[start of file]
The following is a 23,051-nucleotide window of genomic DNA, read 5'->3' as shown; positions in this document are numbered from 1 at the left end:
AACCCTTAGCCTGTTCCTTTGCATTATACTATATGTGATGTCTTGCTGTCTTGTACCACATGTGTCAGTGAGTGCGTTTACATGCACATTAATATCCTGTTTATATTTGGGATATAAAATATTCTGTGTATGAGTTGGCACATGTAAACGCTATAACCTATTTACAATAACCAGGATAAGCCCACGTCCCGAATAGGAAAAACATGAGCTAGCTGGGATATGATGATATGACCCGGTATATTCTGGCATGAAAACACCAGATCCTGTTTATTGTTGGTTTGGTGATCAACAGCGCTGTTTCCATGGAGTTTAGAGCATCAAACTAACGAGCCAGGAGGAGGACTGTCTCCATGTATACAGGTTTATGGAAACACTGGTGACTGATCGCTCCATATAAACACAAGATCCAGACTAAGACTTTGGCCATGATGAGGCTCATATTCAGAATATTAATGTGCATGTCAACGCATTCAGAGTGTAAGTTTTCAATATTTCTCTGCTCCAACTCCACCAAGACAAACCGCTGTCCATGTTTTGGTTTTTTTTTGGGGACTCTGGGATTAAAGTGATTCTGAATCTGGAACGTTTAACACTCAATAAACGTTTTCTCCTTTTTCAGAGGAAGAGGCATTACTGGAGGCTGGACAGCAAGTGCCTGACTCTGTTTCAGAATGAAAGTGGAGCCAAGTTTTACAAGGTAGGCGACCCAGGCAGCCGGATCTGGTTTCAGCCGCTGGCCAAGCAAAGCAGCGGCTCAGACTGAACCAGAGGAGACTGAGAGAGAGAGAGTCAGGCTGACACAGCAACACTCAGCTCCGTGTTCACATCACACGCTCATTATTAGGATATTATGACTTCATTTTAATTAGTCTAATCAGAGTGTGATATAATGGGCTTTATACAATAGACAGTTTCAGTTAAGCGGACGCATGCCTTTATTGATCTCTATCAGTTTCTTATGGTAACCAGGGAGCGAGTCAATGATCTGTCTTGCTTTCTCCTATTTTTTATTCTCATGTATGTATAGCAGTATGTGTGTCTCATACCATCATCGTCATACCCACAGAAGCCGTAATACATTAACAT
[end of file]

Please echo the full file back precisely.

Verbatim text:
The following is a 23,051-nucleotide window of genomic DNA, read 5'->3' as shown; positions in this document are numbered from 1 at the left end:
AACCCTTAGCCTGTTCCTTTGCATTATACTATATGTGATGTCTTGCTGTCTTGTACCACATGTGTCAGTGAGTGCGTTTACATGCACATTAATATCCTGTTTATATTTGGGATATAAAATATTCTGTGTATGAGTTGGCACATGTAAACGCTATAACCTATTTACAATAACCAGGATAAGCCCACGTCCCGAATAGGAAAAACATGAGCTAGCTGGGATATGATGATATGACCCGGTATATTCTGGCATGAAAACACCAGATCCTGTTTATTGTTGGTTTGGTGATCAACAGCGCTGTTTCCATGGAGTTTAGAGCATCAAACTAACGAGCCAGGAGGAGGACTGTCTCCATGTATACAGGTTTATGGAAACACTGGTGACTGATCGCTCCATATAAACACAAGATCCAGACTAAGACTTTGGCCATGATGAGGCTCATATTCAGAATATTAATGTGCATGTCAACGCATTCAGAGTGTAAGTTTTCAATATTTCTCTGCTCCAACTCCACCAAGACAAACCGCTGTCCATGTTTTGGTTTTTTTTTGGGGACTCTGGGATTAAAGTGATTCTGAATCTGGAACGTTTAACACTCAATAAACGTTTTCTCCTTTTTCAGAGGAAGAGGCATTACTGGAGGCTGGACAGCAAGTGCCTGACTCTGTTTCAGAATGAAAGTGGAGCCAAGTTTTACAAGGTAGGCGACCCAGGCAGCCGGATCTGGTTTCAGCCGCTGGCCAAGCAAAGCAGCGGCTCAGACTGAACCAGAGGAGACTGAGAGAGAGAGAGTCAGGCTGACACAGCAACACTCAGCTCCGTGTTCACATCACACGCTCATTATTAGGATATTATGACTTCATTTTAATTAGTCTAATCAGAGTGTGATATAATGGGCTTTATACAATAGACAGTTTCAGTTAAGCGGACGCATGCCTTTATTGATCTCTATCAGTTTCTTATGGTAACCAGGGAGCGAGTCAATGATCTGTCTTGCTTTCTCCTATTTTTTATTCTCATGTATGTATAGCAGTATGTGTGTCTCATACCATCATCGTCATACCCACAGAAGCCGTAATACATTAACAT